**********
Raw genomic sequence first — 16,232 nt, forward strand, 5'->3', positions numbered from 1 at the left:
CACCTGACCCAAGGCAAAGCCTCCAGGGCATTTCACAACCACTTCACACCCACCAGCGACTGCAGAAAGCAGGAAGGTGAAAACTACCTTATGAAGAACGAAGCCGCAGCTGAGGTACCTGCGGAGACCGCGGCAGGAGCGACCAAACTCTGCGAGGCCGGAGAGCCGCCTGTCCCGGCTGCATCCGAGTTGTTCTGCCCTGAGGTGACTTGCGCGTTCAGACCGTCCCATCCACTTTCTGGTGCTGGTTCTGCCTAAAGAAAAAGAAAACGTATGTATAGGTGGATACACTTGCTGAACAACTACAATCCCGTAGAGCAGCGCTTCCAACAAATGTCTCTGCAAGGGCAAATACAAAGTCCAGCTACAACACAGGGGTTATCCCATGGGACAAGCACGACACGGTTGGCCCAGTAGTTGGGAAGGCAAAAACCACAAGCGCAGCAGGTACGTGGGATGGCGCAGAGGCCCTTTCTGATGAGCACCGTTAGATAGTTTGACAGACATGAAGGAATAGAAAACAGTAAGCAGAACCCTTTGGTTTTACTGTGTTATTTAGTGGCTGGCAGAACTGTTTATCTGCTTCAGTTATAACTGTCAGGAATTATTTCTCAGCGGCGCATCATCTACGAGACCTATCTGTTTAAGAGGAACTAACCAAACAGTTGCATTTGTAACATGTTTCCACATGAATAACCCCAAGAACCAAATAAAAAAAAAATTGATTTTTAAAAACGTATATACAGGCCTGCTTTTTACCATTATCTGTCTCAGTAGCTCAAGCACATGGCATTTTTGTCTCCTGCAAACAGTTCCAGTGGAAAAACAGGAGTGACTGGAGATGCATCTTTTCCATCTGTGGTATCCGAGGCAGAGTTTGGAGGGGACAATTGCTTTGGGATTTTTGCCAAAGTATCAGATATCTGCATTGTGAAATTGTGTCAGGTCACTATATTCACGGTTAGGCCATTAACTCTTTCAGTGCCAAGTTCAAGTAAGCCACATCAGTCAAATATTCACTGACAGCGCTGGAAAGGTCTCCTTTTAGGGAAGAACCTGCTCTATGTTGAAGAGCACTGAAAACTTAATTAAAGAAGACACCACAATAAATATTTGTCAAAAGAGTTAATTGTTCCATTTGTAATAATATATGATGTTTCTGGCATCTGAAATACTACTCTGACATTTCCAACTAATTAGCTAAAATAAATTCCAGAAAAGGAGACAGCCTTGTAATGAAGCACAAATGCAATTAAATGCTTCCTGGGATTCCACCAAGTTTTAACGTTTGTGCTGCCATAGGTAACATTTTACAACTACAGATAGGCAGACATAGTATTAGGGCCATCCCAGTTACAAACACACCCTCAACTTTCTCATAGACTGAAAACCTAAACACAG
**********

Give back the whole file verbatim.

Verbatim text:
Raw genomic sequence first — 16,232 nt, forward strand, 5'->3', positions numbered from 1 at the left:
CACCTGACCCAAGGCAAAGCCTCCAGGGCATTTCACAACCACTTCACACCCACCAGCGACTGCAGAAAGCAGGAAGGTGAAAACTACCTTATGAAGAACGAAGCCGCAGCTGAGGTACCTGCGGAGACCGCGGCAGGAGCGACCAAACTCTGCGAGGCCGGAGAGCCGCCTGTCCCGGCTGCATCCGAGTTGTTCTGCCCTGAGGTGACTTGCGCGTTCAGACCGTCCCATCCACTTTCTGGTGCTGGTTCTGCCTAAAGAAAAAGAAAACGTATGTATAGGTGGATACACTTGCTGAACAACTACAATCCCGTAGAGCAGCGCTTCCAACAAATGTCTCTGCAAGGGCAAATACAAAGTCCAGCTACAACACAGGGGTTATCCCATGGGACAAGCACGACACGGTTGGCCCAGTAGTTGGGAAGGCAAAAACCACAAGCGCAGCAGGTACGTGGGATGGCGCAGAGGCCCTTTCTGATGAGCACCGTTAGATAGTTTGACAGACATGAAGGAATAGAAAACAGTAAGCAGAACCCTTTGGTTTTACTGTGTTATTTAGTGGCTGGCAGAACTGTTTATCTGCTTCAGTTATAACTGTCAGGAATTATTTCTCAGCGGCGCATCATCTACGAGACCTATCTGTTTAAGAGGAACTAACCAAACAGTTGCATTTGTAACATGTTTCCACATGAATAACCCCAAGAACCAAATAAAAAAAAAATTGATTTTTAAAAACGTATATACAGGCCTGCTTTTTACCATTATCTGTCTCAGTAGCTCAAGCACATGGCATTTTTGTCTCCTGCAAACAGTTCCAGTGGAAAAACAGGAGTGACTGGAGATGCATCTTTTCCATCTGTGGTATCCGAGGCAGAGTTTGGAGGGGACAATTGCTTTGGGATTTTTGCCAAAGTATCAGATATCTGCATTGTGAAATTGTGTCAGGTCACTATATTCACGGTTAGGCCATTAACTCTTTCAGTGCCAAGTTCAAGTAAGCCACATCAGTCAAATATTCACTGACAGCGCTGGAAAGGTCTCCTTTTAGGGAAGAACCTGCTCTATGTTGAAGAGCACTGAAAACTTAATTAAAGAAGACACCACAATAAATATTTGTCAAAAGAGTTAATTGTTCCATTTGTAATAATATATGATGTTTCTGGCATCTGAAATACTACTCTGACATTTCCAACTAATTAGCTAAAATAAATTCCAGAAAAGGAGACAGCCTTGTAATGAAGCACAAATGCAATTAAATGCTTCCTGGGATTCCACCAAGTTTTAACGTTTGTGCTGCCATAGGTAACATTTTACAACTACAGATAGGCAGACATAGTATTAGGGCCATCCCAGTTACAAACACACCCTCAACTTTCTCATAGACTGAAAACCTAAACACAG